An orderly evening crumbled around Danny Duffy in Wednesday’s sixth inning, and he found himself overrun by the onrushing debris. The sequence cost the Royals a game in a 5-2 defeat to the Rockies, reminded of Duffy’s ongoing maturation, and displayed the consequences of rickety defense thanks to an explosive conclusion.
The unraveling that led to a grand slam by Rockies rookie Matt McBride began with an innocuous, two-out groundball to left side of the infield and an improper grip by fellow rookie Christian Colon.
Protecting a one-run lead, Colon settled behind the grounder and grabbed for seams. He came up with two, instead of the customary four, which skewed the accuracy of his throw. The ball beat Colorado third baseman Nolan Arenado. But it skimmed out of Billy Butler’s glove as he made a backhanded pick.
The scorer charged Colon with an error. He replaced Mike Moustakas, the team’s regular third baseman, in the field on Wednesday. Butler has replaced Gold Glover Eric Hosmer as Hosmer recovers from a broken hand.
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“He made a nice play on the ball in the sixth, and just short-hopped Billy over there,” manager Ned Yost said. “Billy couldn’t pick it.”
Added Colon: “That’s one of those things where you wish you could take it back and make the play. That’s on me right there. That play needs to be made right there.”
A lone runner was aboard. From here, Duffy (8-11, 2.53 ERA) lost the plot. His offense was absent save for a solo homer by Alex Gordon and a double by Josh Willingham. The group hit into four double plays against former Royal Jorge De La Rosa. After the fourth inning, the Royals could not advance a runner past first base.
Yet still they led. Kansas City (70-56) required Duffy to hold the line. He would strike out six batters across seven innings, but during the critical moments of this night his command evaporated.
The next batter, Wilin Rosario, hacked an inside fastball up the middle for a single. Facing a left-handed batter, Corey Dickerson, Duffy missed with a pair of sliders and failed to hit the zone with two subsequent fastballs. All of a sudden, the bases were loaded. “I think the walk killed me the most,” Duffy said.
They would empty soon enough. Duffy split the plate with a 95-mph fastball to Colorado first baseman Matt McBride. Alex Gordon tracked the blast in left, and slowed as it cleared the wall.
“I just piped one to a guy who hits fastballs really well,” Duffy said.
The grand slam sunk the Royals hopes and ended a stunning streak: By splitting this two-game set, the club failed to win a series for the first time in nine tries.
This road swing offered a chance for the Royals (70-56) to rough up losing clubs like the Twins, Rockies and Rangers. Kansas City captured four of the first six games on the trip. Still, with Detroit leveling out after an early-month malaise, general manager Dayton Moore saw little reason to gloat.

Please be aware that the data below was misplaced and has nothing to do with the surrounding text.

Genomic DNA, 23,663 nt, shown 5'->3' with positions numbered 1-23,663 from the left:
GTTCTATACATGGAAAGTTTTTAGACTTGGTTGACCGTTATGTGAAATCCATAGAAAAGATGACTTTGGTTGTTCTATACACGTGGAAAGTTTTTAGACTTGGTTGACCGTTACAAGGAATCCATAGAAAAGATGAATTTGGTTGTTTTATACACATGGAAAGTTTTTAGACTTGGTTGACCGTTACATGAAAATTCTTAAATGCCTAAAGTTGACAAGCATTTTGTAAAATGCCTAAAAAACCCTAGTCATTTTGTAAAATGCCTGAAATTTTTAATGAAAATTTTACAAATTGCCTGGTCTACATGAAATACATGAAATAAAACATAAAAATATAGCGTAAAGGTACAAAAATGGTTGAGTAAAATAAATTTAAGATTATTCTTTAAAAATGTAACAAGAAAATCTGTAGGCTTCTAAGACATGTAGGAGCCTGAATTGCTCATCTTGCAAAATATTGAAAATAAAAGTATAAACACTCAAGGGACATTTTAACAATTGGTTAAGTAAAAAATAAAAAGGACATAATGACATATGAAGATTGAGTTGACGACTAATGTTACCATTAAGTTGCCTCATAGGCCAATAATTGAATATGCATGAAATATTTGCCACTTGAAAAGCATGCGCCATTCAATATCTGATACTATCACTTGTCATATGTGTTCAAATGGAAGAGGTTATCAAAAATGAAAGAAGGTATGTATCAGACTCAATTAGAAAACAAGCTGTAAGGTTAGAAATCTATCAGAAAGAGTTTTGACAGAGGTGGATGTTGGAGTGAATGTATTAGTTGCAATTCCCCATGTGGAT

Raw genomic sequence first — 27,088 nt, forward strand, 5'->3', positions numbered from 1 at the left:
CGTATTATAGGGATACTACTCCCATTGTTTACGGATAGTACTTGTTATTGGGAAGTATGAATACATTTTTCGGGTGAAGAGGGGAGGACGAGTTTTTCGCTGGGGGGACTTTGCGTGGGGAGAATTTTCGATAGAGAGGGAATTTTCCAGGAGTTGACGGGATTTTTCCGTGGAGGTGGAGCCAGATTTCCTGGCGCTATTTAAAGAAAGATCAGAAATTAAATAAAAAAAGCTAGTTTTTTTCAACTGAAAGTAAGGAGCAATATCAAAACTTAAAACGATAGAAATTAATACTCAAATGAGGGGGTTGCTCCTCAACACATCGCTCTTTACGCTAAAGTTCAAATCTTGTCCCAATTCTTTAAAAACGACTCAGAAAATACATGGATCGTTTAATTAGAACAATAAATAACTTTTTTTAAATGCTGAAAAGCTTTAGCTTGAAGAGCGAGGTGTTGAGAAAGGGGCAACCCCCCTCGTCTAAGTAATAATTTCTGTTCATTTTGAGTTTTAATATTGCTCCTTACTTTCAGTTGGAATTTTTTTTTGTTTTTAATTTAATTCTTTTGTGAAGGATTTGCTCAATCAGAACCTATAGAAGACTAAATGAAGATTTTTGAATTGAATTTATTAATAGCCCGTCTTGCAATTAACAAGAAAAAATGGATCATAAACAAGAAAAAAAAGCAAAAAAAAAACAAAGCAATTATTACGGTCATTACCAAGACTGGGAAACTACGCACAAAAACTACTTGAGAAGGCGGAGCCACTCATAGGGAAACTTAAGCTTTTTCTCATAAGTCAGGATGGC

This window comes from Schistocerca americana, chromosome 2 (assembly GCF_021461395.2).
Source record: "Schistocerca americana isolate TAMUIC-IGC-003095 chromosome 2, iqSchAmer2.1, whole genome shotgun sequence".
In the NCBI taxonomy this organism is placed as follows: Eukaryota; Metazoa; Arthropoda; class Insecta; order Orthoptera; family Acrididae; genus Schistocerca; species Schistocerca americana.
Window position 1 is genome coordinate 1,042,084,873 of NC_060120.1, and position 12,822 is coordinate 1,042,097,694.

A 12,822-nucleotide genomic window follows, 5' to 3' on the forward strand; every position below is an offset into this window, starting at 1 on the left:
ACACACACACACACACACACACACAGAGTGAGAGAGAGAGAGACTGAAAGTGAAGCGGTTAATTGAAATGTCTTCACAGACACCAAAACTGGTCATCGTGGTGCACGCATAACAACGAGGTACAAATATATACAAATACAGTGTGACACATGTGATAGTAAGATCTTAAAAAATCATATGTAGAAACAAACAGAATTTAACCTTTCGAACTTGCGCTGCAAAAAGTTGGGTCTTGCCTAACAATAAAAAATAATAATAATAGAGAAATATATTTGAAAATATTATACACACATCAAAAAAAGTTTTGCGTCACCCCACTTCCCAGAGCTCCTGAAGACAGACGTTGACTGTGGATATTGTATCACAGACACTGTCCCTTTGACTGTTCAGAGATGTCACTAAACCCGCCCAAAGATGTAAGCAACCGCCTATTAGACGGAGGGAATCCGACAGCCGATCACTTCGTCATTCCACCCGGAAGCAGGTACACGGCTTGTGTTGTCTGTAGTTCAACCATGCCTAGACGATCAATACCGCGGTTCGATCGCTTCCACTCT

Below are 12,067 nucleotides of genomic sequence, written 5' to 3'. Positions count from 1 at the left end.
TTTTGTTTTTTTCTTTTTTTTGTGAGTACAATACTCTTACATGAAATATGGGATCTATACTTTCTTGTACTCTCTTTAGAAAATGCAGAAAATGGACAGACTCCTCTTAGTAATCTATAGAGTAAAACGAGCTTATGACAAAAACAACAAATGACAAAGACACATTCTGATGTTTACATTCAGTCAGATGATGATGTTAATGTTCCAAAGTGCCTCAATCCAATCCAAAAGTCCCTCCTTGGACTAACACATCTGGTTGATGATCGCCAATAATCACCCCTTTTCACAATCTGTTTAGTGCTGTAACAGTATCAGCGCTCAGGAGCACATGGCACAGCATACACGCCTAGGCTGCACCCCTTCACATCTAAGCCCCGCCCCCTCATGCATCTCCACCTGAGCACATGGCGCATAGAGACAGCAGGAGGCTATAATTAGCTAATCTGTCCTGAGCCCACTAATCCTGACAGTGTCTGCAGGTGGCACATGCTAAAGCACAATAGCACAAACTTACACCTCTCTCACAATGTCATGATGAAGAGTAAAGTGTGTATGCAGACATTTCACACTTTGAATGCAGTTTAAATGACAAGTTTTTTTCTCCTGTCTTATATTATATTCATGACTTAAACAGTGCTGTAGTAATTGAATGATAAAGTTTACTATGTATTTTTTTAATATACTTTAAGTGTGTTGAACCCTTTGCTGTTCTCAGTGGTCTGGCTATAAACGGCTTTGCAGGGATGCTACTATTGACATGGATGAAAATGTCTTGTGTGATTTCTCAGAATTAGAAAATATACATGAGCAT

“The truth of the matter is we haven’t accomplished anything,” Moore said in a telephone conversation before the game. “We’ve got a lot of work to do. A lot of baseball to be played. Everybody has a very small window of opportunity. It’s important you take advantage of the opportunities you’re given.”
Sometimes the obstacles ahead can be self-inflicted. The Royals scratched two-time All-Star catcher Salvador Perez about an hour before Wednesday’s game. On Monday, Perez tweaked the patella in his right knee. He left the game early, and his replacement, Erik Kratz, swatted a pair of homers. Yet there was Perez back behind the plate the next night.
Manager Ned Yost and Perez both downplayed the severity of the injury from the start, but Perez will undergo an MRI on Thursday in Texas with trainer Nick Kenney.
“That’s just to rule out anything,” Yost said. “Nick’s got a good handle on what it is. But that just rules everything out.”
As Perez sat out, Duffy paired with Kratz for the first time. In his last outing, on Thursday in Minnesota, Duffy lacked access to his upper-register fastball and could not complete six innings.
His velocity was not an issue against the Rockies. Duffy flung 97-mph gas in the first inning. He yielded only a pair of singles in the first three frames.
He also inherited an early lead. Gordon demolished the first pitch of the second inning. His 14th homer of the season crashed into the second-deck seats in right.
The Royals tacked on a second run in the fourth. Josh Willingham slapped a double past third baseman Nolan Arenado. He advanced the final two stations thanks to a pair of fly-outs. Kratz received credit for the RBI. Willingham scored on his lineout to right.
Arenado cut the deficit in half in the bottom of the inning. He ripped a 92-mph fastball into the gap between Gordon and Lorenzo Cain. The baseball rattled around the outfield wall. Arenado landed at first, and scored soon after on a sacrifice fly.
After Willingham’s fourth-inning knock, the Royals offense went aground. A batter did not reach again until the seventh. Gordon opened the seventh with a walk. He was promptly erased when Kratz grounded into double play.
The outcome smarted, but Yost still felt confident about this group, even as their lead over Detroit sank to one game.
“I’m extremely happy with where we’re at,” Yost said. “We’re playing good baseball. That’s all you can ask for this time of year.”